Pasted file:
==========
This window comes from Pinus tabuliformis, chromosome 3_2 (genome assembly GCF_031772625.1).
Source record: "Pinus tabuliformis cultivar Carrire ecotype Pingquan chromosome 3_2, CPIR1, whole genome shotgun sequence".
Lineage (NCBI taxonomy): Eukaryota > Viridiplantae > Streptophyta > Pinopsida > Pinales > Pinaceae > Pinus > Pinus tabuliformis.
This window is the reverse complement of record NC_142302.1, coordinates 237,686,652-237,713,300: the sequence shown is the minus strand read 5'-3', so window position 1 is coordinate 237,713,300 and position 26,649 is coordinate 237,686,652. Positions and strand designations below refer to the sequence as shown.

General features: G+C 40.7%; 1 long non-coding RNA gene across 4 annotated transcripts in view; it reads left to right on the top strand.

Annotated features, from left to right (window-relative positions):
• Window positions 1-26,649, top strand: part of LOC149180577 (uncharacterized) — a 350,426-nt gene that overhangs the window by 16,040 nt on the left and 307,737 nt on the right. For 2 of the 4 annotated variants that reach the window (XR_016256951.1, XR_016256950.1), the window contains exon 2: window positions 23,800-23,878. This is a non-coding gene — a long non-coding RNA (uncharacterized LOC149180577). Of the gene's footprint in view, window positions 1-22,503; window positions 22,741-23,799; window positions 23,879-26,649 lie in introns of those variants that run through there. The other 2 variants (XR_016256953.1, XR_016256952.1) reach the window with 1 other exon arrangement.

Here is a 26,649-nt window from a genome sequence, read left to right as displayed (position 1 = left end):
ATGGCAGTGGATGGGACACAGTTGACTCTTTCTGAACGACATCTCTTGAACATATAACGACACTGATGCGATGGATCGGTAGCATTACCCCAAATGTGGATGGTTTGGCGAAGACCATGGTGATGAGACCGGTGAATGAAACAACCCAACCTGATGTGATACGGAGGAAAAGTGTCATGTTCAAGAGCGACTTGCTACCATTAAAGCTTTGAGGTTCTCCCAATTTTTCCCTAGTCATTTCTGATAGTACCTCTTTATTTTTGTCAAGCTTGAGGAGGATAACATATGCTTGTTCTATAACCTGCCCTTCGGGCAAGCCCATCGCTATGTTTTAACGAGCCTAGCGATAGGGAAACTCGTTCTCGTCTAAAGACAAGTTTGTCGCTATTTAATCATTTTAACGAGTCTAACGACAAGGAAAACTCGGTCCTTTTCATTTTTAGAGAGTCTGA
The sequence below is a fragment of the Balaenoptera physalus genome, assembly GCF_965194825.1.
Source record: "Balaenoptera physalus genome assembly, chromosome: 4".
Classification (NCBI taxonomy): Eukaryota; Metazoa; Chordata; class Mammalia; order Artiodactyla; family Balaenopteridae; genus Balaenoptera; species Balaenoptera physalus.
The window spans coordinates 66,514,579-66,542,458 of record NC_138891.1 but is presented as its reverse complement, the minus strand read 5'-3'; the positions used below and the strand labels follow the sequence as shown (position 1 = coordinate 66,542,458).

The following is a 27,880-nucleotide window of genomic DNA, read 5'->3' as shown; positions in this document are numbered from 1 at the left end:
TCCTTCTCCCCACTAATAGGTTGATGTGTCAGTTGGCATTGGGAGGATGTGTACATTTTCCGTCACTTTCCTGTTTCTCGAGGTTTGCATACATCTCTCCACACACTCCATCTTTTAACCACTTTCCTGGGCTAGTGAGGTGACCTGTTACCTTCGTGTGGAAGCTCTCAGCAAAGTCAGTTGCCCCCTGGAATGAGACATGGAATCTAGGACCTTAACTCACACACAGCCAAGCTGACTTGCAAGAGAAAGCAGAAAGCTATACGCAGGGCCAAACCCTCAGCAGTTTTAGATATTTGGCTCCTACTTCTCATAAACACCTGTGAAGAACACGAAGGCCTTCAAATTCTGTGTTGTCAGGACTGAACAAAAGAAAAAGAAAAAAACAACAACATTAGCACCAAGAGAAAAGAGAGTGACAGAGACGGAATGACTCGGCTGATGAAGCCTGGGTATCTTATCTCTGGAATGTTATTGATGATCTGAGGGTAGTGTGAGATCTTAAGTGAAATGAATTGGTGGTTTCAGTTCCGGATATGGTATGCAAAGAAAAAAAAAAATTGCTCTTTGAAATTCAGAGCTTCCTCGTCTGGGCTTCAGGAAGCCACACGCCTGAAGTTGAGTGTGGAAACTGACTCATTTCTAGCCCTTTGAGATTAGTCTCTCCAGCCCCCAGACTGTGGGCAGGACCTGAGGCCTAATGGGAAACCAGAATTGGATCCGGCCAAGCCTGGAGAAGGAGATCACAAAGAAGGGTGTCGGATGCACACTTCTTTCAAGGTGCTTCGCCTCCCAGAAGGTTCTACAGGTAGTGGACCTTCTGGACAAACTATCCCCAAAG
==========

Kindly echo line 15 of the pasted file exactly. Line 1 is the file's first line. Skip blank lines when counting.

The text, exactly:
TCCTTCTCCCCACTAATAGGTTGATGTGTCAGTTGGCATTGGGAGGATGTGTACATTTTCCGTCACTTTCCTGTTTCTCGAGGTTTGCATACATCTCTCCACACACTCCATCTTTTAACCACTTTCCTGGGCTAGTGAGGTGACCTGTTACCTTCGTGTGGAAGCTCTCAGCAAAGTCAGTTGCCCCCTGGAATGAGACATGGAATCTAGGACCTTAACTCACACACAGCCAAGCTGACTTGCAAGAGAAAGCAGAAAGCTATACGCAGGGCCAAACCCTCAGCAGTTTTAGATATTTGGCTCCTACTTCTCATAAACACCTGTGAAGAACACGAAGGCCTTCAAATTCTGTGTTGTCAGGACTGAACAAAAGAAAAAGAAAAAAACAACAACATTAGCACCAAGAGAAAAGAGAGTGACAGAGACGGAATGACTCGGCTGATGAAGCCTGGGTATCTTATCTCTGGAATGTTATTGATGATCTGAGGGTAGTGTGAGATCTTAAGTGAAATGAATTGGTGGTTTCAGTTCCGGATATGGTATGCAAAGAAAAAAAAAAATTGCTCTTTGAAATTCAGAGCTTCCTCGTCTGGGCTTCAGGAAGCCACACGCCTGAAGTTGAGTGTGGAAACTGACTCATTTCTAGCCCTTTGAGATTAGTCTCTCCAGCCCCCAGACTGTGGGCAGGACCTGAGGCCTAATGGGAAACCAGAATTGGATCCGGCCAAGCCTGGAGAAGGAGATCACAAAGAAGGGTGTCGGATGCACACTTCTTTCAAGGTGCTTCGCCTCCCAGAAGGTTCTACAGGTAGTGGACCTTCTGGACAAACTATCCCCAAAG